“Customer centric marketing is a strategy that places the individual customer at the center of marketing design and delivery. It starts from the realisation that there is no “average” customer. Customers have different behaviours and preferences – and this presents rich opportunities to move past a “one-size-fits-all” marketing approach.”
All organisations, regardless of their size, must realise that in order to succeed in a hyper-competitive market, they need to bring value to their customers. As needs and concerns vary from client to client, there is no such thing as the average customer. Adopting the same marketing strategy to target all customers is something to avoid at all costs. Putting the customer first is the only way to leverage an impact on brand positioning and generate real value to the final client. With this in mind, it is no wonder that one of the central concerns among business managers is how to identify customer centric opportunities to win the customer’s heart.
From identifying potential reputational risk and controlling communication crisis to comparing market shares with competitors’ and running branding campaigns to boost reputation, marketers have been using social listening for years. However, in a vast majority of the cases, the approaches have been reactive rather than proactive.
This social listening approach is no longer feasible. Audiences have evolved in their use of social channels and so have social listening methods. Any company that has grasped how to incorporate these solutions in a customer-centric strategy would agree that social listening is more relevant than ever.
Shifting from WHAT to WHO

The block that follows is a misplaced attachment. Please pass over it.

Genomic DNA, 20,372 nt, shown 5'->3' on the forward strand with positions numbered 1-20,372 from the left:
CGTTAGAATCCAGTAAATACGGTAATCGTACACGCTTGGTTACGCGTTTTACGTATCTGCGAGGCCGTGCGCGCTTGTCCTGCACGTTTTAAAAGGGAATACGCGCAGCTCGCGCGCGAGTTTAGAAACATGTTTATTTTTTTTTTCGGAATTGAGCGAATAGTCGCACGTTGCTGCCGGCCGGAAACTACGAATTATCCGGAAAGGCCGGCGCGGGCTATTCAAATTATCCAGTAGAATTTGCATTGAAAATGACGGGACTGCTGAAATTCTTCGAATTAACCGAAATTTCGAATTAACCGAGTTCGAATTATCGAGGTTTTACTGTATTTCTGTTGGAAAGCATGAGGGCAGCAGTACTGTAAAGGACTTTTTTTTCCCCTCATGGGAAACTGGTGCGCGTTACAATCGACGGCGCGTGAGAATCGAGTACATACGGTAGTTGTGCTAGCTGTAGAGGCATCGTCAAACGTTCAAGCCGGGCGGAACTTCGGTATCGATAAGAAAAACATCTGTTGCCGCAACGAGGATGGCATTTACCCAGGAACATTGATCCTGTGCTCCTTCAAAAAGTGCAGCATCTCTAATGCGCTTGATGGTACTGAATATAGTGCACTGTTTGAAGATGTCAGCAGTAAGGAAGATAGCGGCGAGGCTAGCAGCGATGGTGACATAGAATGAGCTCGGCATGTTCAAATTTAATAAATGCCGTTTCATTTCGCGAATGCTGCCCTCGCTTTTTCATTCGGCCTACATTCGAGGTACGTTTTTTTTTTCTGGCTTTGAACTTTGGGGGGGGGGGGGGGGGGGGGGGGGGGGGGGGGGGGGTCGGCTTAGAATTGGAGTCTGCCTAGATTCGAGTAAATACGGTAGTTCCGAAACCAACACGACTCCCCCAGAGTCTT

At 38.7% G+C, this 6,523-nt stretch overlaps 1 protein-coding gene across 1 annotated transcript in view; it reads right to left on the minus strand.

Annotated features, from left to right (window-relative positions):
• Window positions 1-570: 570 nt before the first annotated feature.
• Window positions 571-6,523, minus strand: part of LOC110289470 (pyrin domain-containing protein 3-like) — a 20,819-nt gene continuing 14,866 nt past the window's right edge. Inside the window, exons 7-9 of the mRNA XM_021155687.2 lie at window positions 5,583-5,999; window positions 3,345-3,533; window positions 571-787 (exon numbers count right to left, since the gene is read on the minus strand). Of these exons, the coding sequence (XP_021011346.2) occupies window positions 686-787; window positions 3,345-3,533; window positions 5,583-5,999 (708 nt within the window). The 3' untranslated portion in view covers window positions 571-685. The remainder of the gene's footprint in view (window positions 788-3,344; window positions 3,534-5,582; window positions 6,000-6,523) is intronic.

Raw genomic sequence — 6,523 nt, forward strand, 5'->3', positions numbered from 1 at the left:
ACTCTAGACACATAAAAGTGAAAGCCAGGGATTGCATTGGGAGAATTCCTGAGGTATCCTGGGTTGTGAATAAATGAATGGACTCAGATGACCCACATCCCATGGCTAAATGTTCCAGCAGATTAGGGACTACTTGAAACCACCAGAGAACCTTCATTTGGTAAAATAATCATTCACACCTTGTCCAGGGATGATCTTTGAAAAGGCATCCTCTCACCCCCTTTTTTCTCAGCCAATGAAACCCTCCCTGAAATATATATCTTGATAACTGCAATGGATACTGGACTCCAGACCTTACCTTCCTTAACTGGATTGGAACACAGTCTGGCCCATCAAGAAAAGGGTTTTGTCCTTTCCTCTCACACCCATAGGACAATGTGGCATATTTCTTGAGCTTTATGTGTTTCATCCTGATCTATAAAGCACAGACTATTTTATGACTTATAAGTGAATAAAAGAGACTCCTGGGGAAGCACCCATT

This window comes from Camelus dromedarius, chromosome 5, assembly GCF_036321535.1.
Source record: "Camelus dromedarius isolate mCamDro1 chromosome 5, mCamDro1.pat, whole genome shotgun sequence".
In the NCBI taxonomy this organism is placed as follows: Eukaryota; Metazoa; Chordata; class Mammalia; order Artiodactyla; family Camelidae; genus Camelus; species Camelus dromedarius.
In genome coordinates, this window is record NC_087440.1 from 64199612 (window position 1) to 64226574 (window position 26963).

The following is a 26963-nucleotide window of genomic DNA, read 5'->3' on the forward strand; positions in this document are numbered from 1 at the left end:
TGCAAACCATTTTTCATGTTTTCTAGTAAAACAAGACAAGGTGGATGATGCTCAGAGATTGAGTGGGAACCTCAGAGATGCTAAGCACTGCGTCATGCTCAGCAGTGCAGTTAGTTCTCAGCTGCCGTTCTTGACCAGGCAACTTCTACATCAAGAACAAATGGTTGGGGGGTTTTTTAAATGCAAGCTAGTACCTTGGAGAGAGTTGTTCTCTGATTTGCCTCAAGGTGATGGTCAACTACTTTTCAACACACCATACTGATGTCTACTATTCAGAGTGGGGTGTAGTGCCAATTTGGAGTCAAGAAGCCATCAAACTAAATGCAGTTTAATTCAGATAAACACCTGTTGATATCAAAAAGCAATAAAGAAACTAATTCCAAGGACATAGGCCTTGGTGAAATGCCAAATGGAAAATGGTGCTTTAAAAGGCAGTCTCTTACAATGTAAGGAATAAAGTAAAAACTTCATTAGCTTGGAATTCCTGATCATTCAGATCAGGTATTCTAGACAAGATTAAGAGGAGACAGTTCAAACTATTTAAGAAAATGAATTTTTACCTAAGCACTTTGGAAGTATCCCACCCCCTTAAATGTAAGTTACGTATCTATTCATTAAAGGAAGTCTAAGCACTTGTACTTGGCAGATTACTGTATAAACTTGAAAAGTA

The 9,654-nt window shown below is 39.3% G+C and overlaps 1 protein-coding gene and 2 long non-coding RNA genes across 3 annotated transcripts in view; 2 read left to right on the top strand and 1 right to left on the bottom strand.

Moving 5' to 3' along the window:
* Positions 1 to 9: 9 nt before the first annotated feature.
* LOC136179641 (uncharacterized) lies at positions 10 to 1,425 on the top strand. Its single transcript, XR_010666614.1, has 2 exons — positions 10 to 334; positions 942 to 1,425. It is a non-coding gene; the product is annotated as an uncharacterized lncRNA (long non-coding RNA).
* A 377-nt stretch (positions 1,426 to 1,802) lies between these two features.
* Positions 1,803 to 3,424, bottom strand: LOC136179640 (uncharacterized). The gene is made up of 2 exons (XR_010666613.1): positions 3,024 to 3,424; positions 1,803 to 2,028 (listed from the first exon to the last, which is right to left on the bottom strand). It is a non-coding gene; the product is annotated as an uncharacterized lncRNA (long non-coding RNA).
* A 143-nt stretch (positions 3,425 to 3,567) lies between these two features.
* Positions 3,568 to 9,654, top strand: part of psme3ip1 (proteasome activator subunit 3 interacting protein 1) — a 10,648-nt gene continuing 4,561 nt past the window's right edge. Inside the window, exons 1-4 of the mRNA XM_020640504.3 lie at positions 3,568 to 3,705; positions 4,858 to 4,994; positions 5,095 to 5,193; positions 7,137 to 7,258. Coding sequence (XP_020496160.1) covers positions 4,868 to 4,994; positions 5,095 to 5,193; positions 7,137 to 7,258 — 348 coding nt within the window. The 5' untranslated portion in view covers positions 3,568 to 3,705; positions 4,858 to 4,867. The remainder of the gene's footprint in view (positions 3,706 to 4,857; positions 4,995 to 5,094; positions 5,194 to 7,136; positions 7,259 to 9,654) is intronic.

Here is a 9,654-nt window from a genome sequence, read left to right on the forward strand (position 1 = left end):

We shouldn’t forget about the What, but before we start listening, reading and analysing what people are saying, we need to identify who we are listening to.
To me, the core or automatic segmentation, like women vs. men, means virtually nothing. What drives real value is listening to our audiences by groups of interest or common characteristics that can conduct us to identify shared needs among them.
Social Listening can help us to understand when the runners interact with our beverage, the main concerns of mothers, or why young adults prefer our competitor’s drink. In order to isolate the answers to where, when, what and why regarding each of our targeted audiences, it is crucial to create, plan and develop successful customer-centric marketing campaigns
A New Pull-Approach
Reactive approaches are standard for customers, but this is no longer enough. Every client understands that if a customer has a problem with their brand, the brand should be able to contact him/her on social media channels, as they would by phone or email. Although some enterprises are still improving their social media care service, this lesson is well learnt.
Having a Pull-Approach in your marketing strategy is the new black. You need to be ready for your customer when they want to be with you, not the other way around. The customer journey is no longer lineal, it is a net with multiple micro-moments (as defined by Google).
Conducting analysis of social media conversations and user profiling can allow enterprises to gather and enrich their knowledge about these micro-moments and, more importantly, identify the necessities of each customer in each one of those micro-moments and how the brand can solve that problem.
What is your experience using Social Listening to find new customer-centric opportunities for future marketing campaigns?